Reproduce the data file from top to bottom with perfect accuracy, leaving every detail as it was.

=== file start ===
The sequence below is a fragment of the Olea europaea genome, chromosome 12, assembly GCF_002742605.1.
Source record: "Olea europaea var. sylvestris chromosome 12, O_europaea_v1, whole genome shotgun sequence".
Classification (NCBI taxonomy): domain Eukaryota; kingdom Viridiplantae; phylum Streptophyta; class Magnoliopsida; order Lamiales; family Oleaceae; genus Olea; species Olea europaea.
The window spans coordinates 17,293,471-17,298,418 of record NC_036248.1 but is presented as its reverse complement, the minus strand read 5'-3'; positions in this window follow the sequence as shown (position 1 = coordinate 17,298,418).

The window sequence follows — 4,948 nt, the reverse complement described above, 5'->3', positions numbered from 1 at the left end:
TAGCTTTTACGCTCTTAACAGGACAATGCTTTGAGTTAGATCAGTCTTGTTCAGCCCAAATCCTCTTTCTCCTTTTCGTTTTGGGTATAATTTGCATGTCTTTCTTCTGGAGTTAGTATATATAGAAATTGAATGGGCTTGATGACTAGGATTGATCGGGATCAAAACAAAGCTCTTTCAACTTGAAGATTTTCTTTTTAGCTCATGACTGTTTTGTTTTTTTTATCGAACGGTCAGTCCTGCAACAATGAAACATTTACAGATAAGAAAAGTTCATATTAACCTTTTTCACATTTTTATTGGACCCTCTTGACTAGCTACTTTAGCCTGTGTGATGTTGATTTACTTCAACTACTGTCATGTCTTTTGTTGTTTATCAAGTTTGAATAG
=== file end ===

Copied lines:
The sequence below is a fragment of the Olea europaea genome, chromosome 12, assembly GCF_002742605.1.
Source record: "Olea europaea var. sylvestris chromosome 12, O_europaea_v1, whole genome shotgun sequence".
Classification (NCBI taxonomy): domain Eukaryota; kingdom Viridiplantae; phylum Streptophyta; class Magnoliopsida; order Lamiales; family Oleaceae; genus Olea; species Olea europaea.
The window spans coordinates 17,293,471-17,298,418 of record NC_036248.1 but is presented as its reverse complement, the minus strand read 5'-3'; positions in this window follow the sequence as shown (position 1 = coordinate 17,298,418).

The window sequence follows — 4,948 nt, the reverse complement described above, 5'->3', positions numbered from 1 at the left end:
TAGCTTTTACGCTCTTAACAGGACAATGCTTTGAGTTAGATCAGTCTTGTTCAGCCCAAATCCTCTTTCTCCTTTTCGTTTTGGGTATAATTTGCATGTCTTTCTTCTGGAGTTAGTATATATAGAAATTGAATGGGCTTGATGACTAGGATTGATCGGGATCAAAACAAAGCTCTTTCAACTTGAAGATTTTCTTTTTAGCTCATGACTGTTTTGTTTTTTTTATCGAACGGTCAGTCCTGCAACAATGAAACATTTACAGATAAGAAAAGTTCATATTAACCTTTTTCACATTTTTATTGGACCCTCTTGACTAGCTACTTTAGCCTGTGTGATGTTGATTTACTTCAACTACTGTCATGTCTTTTGTTGTTTATCAAGTTTGAATAG